In their first interview since announcing their joint presidential campaign, presumptive Republican nominee Donald Trump and his running mate Indiana Gov. Mike Pence appeared on CBS' "60 Minutes" Sunday and, well, it was uncomfortable.
Sitting with correspondent Leslie Stahl in Trump's penthouse apartment, the duo chatted about foreign policy, their joint campaign, the opposition and the upcoming election. But, despite constant insistence they had "chemistry," Pence's and Trump's relationship seems anything but.
On his running mate, Trump admitted that selecting Pence was a move to appease the Republican Party's establishment wing.
"It was party unity. I’m an outsider. People I wasn’t necessarily getting along with are loving this pick," Trump said, adding that he mainly chose Pence for his "incredible job" he did as Indiana governor.
But discordance between the two, who announced their union last week, is still painfully evident. Pence and Trump have historically disagreed on several political points, namely the Iraq War.
In 2002, then President George W. Bush sought Congress' authorization to invade Iraq, which at the time claimed it was making progress toward building a nuclear weapon.
Pence, who was a first-term congressman at the time, voted in favor of the use of force resolution. So did then-Sen. Hillary Clinton, a vote that Trump has made a hallmark of his argument against Clinton in the 2016 election.
But on Pence's vote, Trump said, "I don't care."
When Stahl pressed, Trump added: "It's a long time ago. And he voted that way and they were also misled. A lot of information was given to people."
A mistake for which he's giving Pence a free pass, but not Clinton.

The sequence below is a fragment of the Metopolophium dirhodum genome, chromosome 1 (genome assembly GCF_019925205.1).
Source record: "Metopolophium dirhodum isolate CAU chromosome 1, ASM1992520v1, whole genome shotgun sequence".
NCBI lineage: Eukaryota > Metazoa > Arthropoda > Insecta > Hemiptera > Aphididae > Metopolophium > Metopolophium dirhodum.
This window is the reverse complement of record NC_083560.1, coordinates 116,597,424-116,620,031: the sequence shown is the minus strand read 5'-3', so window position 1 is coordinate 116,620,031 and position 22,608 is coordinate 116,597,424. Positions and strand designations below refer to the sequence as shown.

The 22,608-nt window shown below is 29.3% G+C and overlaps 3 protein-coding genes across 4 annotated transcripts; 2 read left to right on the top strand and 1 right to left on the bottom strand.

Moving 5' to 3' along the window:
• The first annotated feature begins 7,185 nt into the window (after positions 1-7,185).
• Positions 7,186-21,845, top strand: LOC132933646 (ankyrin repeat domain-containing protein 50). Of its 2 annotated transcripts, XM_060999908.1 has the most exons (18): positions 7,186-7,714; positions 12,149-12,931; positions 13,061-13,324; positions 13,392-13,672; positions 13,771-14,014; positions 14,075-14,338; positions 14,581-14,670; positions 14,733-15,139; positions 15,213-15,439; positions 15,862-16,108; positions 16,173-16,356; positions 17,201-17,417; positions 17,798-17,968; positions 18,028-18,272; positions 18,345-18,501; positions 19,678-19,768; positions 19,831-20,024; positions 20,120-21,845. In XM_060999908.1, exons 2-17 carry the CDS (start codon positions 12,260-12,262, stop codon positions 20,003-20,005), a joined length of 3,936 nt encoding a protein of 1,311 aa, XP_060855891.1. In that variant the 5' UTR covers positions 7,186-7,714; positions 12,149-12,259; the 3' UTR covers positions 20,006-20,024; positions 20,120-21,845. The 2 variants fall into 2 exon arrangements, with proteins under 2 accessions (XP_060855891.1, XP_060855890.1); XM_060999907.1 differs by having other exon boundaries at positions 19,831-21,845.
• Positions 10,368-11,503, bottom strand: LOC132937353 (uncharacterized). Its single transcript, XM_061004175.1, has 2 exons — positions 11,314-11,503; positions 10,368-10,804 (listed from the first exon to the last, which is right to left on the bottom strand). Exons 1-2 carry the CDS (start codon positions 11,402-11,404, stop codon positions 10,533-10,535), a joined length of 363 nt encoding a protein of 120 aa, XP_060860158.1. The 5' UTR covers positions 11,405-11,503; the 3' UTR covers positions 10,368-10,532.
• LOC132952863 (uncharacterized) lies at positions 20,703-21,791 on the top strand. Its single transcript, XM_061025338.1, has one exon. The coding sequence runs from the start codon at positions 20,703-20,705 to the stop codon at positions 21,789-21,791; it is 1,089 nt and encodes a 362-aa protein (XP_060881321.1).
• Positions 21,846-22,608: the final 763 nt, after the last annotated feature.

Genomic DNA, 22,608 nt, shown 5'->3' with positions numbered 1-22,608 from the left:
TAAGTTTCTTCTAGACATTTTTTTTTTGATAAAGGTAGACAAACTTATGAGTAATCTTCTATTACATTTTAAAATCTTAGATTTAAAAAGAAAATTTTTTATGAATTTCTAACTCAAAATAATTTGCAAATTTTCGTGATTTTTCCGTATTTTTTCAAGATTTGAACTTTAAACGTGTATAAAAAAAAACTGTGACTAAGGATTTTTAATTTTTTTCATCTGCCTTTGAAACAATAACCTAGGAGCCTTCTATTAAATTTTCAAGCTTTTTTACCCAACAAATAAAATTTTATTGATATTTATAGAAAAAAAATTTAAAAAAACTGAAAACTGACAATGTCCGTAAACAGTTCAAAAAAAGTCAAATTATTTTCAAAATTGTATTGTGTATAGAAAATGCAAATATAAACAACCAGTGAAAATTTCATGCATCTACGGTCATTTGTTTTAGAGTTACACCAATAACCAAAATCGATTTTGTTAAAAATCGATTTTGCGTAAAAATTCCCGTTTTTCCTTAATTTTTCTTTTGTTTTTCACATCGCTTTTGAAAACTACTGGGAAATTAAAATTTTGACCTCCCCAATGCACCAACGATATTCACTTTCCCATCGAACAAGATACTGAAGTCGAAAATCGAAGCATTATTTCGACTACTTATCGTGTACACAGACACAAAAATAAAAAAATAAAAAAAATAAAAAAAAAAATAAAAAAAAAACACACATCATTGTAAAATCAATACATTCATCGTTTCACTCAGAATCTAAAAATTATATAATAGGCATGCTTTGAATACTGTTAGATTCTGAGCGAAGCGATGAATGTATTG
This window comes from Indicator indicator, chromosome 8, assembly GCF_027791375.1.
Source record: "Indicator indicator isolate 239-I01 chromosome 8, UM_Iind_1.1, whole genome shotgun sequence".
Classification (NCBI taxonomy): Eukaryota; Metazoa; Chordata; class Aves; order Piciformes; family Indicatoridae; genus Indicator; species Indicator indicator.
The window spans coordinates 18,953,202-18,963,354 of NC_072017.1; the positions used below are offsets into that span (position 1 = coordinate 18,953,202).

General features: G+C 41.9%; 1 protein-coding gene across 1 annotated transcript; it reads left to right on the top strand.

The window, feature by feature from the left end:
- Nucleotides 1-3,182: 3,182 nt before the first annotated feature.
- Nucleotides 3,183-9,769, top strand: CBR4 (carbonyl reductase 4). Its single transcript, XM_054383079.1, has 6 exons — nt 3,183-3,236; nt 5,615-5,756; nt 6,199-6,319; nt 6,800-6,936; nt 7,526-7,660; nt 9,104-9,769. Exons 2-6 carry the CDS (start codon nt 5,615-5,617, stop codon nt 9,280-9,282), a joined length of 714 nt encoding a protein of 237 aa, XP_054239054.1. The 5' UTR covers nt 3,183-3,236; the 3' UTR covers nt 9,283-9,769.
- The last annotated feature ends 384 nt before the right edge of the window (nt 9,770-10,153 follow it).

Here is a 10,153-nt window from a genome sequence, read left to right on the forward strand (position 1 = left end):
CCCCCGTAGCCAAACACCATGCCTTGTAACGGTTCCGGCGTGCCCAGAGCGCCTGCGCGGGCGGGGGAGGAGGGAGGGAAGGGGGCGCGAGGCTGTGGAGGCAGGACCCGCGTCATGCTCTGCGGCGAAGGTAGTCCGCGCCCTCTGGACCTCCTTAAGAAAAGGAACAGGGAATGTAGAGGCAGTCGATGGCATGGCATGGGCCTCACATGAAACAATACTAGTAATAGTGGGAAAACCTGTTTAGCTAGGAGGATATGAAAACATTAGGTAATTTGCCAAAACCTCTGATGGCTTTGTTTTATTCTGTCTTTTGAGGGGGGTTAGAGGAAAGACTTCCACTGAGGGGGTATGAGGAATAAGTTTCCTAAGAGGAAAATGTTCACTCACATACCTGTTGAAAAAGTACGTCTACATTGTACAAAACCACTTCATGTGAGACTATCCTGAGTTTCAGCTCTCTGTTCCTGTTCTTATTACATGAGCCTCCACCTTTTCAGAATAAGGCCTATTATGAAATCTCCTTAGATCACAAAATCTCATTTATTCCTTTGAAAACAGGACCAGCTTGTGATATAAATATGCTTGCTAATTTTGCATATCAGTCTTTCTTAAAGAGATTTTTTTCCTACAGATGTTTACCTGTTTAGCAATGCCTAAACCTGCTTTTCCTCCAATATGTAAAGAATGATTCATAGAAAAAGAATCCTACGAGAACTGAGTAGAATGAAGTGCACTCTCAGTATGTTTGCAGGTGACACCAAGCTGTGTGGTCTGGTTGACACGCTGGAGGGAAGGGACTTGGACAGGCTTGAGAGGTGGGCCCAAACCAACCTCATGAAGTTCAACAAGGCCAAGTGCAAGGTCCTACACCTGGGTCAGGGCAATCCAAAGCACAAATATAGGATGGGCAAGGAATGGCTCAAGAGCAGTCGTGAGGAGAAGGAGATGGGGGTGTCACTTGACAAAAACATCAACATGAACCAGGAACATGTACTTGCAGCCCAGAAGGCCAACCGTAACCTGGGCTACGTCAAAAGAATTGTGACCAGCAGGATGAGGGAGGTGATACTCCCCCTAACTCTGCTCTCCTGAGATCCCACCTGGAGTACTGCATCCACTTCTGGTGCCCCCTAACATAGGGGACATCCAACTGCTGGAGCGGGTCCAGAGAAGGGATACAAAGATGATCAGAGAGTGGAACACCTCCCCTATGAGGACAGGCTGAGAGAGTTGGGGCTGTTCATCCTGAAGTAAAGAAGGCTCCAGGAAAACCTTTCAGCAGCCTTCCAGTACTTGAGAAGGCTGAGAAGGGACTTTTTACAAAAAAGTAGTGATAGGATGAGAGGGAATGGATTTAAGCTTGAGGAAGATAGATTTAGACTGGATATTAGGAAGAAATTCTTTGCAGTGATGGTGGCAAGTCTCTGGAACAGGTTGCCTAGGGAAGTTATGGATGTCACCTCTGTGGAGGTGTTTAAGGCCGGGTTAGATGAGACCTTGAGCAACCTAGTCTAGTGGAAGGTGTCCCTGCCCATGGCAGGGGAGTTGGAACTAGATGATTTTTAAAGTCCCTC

“It’s probably obvious to people we have different styles,” Pence later said. “I promise our vision is exactly the same.”
Those styles Pence is talking about might refer to their campaigning methods. In a 1991 issue of Indiana Policy Review, Pence wrote a manifesto decrying Trump-style campaigning and apologizing for running negative ads in his own quest for a congressional seat.
But when Stahl questioned Pence's support of Trump, the vice presidential pick wrote off Trump's often negative tone:
"I think this is a good man who's been talking about the issues the American people care about … in that … in the essay that I wrote a long time ago, I said campaigns ought to be about something more important than just one candidate's election. And this campaign and Donald Trump's candidacy has been about the issues the American people care about."
Last December, Pence and Trump butted heads on another hallmark of Trump's platform: a ban on Muslims.
In wake of the San Bernardino attack last winter in which a couple, allegedly self-radicalized and inspired by foreign terrorist organizations, killed 14 people and injured 22, Trump called for "a total and complete shutdown of Muslims entering the United States."
Pence didn't agree, tweeting on Dec. 8, 2015, that "calls to ban Muslims from entering the U.S. are offensive and unconstitutional."